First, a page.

A gnawer had just reached the bottom of the ladder by the time I was halfway up. Above me, Private Zanetti leaned out of the airlock entrance and hit the zombie with multiple rounds, swiftly cranking the action on his sniper rifle. Gritting my teeth and in severe pain, I finally reached the gondola. Zanetti and Moonblade helped me climb aboard. I looked back towards the ground, and saw the wreckage completely engulfed by the seething mass of gnawers as we gained altitude.
The Constantina was sailing high above the clouds when the storms moved in, and as a result suffered no damage. With the two smaller ships now destroyed, Captain Galloway made the decision to vacate the ruins of Philadelphia with no delay. Supplies of hydrogen gas were running low on the mother ship. Flying west under the power of the sails alone would require tacking into strong Spring headwinds. Instead, Galloway decided to ride the Westerlies across the Atlantic to Great Britain where we could refurbish our fuel supply.
The Morpurgos unfurled the entire array of sails on all five masts, and gaining altitude, the Constantina headed out across the open waters of the Atlantic Ocean. The Morpurgo leader, Sergeant Bagus Kurniawan, rode in a crow’s nest at the top of the tallest mast. The Constantina often flew at altitudes higher than the summit of Mount Everest, and the ship’s diminutive Morpurgos wore oxygen suits with extra insulation to protect them from the extreme high altitude cold.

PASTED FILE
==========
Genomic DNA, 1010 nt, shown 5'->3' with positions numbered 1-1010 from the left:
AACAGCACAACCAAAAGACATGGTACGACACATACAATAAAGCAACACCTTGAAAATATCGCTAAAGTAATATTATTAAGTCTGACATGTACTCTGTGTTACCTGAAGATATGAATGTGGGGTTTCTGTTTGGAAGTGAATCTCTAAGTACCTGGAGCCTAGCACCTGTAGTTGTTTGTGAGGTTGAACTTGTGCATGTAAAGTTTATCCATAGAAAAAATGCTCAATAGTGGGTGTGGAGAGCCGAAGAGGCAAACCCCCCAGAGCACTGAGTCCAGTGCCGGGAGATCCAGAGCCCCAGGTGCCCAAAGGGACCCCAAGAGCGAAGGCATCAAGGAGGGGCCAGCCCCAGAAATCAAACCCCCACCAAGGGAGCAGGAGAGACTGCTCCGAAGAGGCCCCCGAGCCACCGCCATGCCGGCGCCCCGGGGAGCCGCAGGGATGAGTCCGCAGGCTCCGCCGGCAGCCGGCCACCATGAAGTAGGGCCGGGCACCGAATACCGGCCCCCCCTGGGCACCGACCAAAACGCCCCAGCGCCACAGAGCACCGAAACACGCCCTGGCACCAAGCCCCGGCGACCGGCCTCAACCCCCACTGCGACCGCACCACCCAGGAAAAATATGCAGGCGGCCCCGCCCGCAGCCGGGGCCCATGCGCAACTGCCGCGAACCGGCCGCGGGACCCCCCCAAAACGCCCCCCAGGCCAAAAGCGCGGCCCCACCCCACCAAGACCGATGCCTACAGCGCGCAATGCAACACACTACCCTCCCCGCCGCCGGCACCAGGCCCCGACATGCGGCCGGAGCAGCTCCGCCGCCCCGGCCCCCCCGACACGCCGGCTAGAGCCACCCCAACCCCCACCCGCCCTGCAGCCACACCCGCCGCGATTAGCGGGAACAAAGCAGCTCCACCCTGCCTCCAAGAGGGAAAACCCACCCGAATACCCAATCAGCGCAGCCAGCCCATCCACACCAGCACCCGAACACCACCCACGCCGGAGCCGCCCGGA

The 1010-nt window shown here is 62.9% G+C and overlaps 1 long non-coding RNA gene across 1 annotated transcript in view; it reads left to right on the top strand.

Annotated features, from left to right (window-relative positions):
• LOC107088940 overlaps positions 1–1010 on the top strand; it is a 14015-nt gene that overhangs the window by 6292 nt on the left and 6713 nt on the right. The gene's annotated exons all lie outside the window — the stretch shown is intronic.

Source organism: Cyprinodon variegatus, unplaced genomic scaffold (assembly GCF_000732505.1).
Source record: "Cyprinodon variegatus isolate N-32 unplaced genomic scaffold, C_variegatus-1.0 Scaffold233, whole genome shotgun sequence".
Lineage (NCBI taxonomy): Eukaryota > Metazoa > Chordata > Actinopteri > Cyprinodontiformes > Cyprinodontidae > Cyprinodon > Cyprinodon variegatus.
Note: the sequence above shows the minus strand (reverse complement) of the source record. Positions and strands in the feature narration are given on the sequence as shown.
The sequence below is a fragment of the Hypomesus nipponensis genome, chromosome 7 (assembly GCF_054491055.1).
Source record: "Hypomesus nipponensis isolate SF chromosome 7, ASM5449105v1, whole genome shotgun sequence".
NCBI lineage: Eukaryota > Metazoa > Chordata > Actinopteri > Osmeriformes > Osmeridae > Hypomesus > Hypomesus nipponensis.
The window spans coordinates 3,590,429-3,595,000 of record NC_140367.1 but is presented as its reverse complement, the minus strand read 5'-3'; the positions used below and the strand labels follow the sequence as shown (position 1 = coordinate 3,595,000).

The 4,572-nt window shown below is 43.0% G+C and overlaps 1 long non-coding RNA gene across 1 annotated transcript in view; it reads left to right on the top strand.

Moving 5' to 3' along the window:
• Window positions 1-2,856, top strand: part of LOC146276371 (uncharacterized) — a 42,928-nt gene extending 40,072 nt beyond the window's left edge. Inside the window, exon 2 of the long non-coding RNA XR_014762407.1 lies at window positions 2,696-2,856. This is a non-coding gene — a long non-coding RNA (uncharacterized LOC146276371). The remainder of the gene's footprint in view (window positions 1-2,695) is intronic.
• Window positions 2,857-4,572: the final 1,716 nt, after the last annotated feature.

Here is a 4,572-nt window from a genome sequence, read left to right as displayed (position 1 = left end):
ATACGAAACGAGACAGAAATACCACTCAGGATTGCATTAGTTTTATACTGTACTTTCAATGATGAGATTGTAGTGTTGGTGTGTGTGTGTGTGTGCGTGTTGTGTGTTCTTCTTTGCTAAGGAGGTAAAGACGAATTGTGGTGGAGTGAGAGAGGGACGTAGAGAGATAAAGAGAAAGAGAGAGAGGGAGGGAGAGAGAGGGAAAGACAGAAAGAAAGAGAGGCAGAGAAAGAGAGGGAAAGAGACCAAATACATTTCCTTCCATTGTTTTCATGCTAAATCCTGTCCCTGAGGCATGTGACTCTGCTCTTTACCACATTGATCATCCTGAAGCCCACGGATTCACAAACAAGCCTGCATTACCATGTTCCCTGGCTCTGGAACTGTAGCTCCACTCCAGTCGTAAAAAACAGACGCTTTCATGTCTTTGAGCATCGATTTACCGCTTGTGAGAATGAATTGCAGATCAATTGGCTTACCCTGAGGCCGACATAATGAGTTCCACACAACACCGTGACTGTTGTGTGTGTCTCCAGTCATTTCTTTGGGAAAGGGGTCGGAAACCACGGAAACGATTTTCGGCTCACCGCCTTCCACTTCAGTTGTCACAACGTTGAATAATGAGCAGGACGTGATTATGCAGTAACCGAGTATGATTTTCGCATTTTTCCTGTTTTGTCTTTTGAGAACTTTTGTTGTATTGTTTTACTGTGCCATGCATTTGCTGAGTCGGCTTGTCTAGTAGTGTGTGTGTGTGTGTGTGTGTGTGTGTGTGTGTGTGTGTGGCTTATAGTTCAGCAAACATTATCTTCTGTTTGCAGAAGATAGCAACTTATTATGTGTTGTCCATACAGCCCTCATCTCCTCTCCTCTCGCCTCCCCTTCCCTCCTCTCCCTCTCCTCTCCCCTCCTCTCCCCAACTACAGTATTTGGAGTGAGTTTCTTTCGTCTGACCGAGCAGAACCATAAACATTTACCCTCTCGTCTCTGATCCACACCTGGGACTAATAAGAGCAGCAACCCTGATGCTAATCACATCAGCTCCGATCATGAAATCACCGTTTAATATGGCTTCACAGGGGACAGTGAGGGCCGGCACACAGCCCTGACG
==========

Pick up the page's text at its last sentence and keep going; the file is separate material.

Inside the Constantina’s pressurized gondola, we could remove our oxygen suits and communicate with one another easily. The mother ship was outfitted with deluxe accommodations – polished wood paneling and decking, and the bunks were bigger and more comfortable than the Champion‘s spartan sleeping berths had been.
I sat with Molly by a window where we caught glimpses of the ocean through a deck of puffy cumulus clouds beneath us. Moonblade and Delone were close by in a pair of facing seats. On his way to the bridge, Captain Galloway stopped to chat with us. “I want to commend all four of you for your bravery, there will be promotions for all of you.”
“Thank you, captain,” said Moonblade. “It’s hard to believe we’re the only ones who survived.”
“A rather unfortunate turn of events, Corporal Moonblade. Both ships a total loss, but all four of you will be wearing sergeant stripes by the time we make our return to Fort Greyling, if that’s any consolation.”
“I have a question for you, captain,” said Delone.
“Of course, private.”
“The gnawers are dead and therefore brainless, am I correct?”
“I suppose you could say that.” Galloway smoothed his handlebar mustache and raised his eyebrows.
“Then who – or what – is telling them what to do? Why are they grouping up and heading west? How do they know to go west if they’re so brainless and dumb?”
“That’s a good question, and I’m not sure I have the answer. Perhaps their migration is instinctual. They’re heading towards fresh sources of food by instinct, but who knows.”
“Could it be some living person or some living force that’s telling them what to do?”
“Living person or living force? Elaborate on that, Delone.”
Moonblade abruptly cut in- “Maybe it’s the Devil, captain. Maybe the zombies came from hell, and it’s the Devil himself telling them what to do.”
“An explanation for us to consider, Moonblade. The Devil himself could be directing them. The Forsaken Zone certainly does appear to be the Devil’s handiwork.” He looked towards Molly and I. “And how’s the leg there Highgarden?”
“Outstanding news. We certainly don’t want to lose anymore of our veteran Longstone operators.”
We averaged eighteen knots flying downwind under sail power alone, and ten days later we spied the green coast of Ireland coming up on the horizon. Untouched by the ravages of the Great Hydrogen War, the bonny shores of the Emerald Isle were a splendid sight indeed. Soon we would be disembarking the Constantina for a lengthy stay in London, capital of the British Empire, and in 1882, the biggest and most powerful city in the world.
To Be Continued …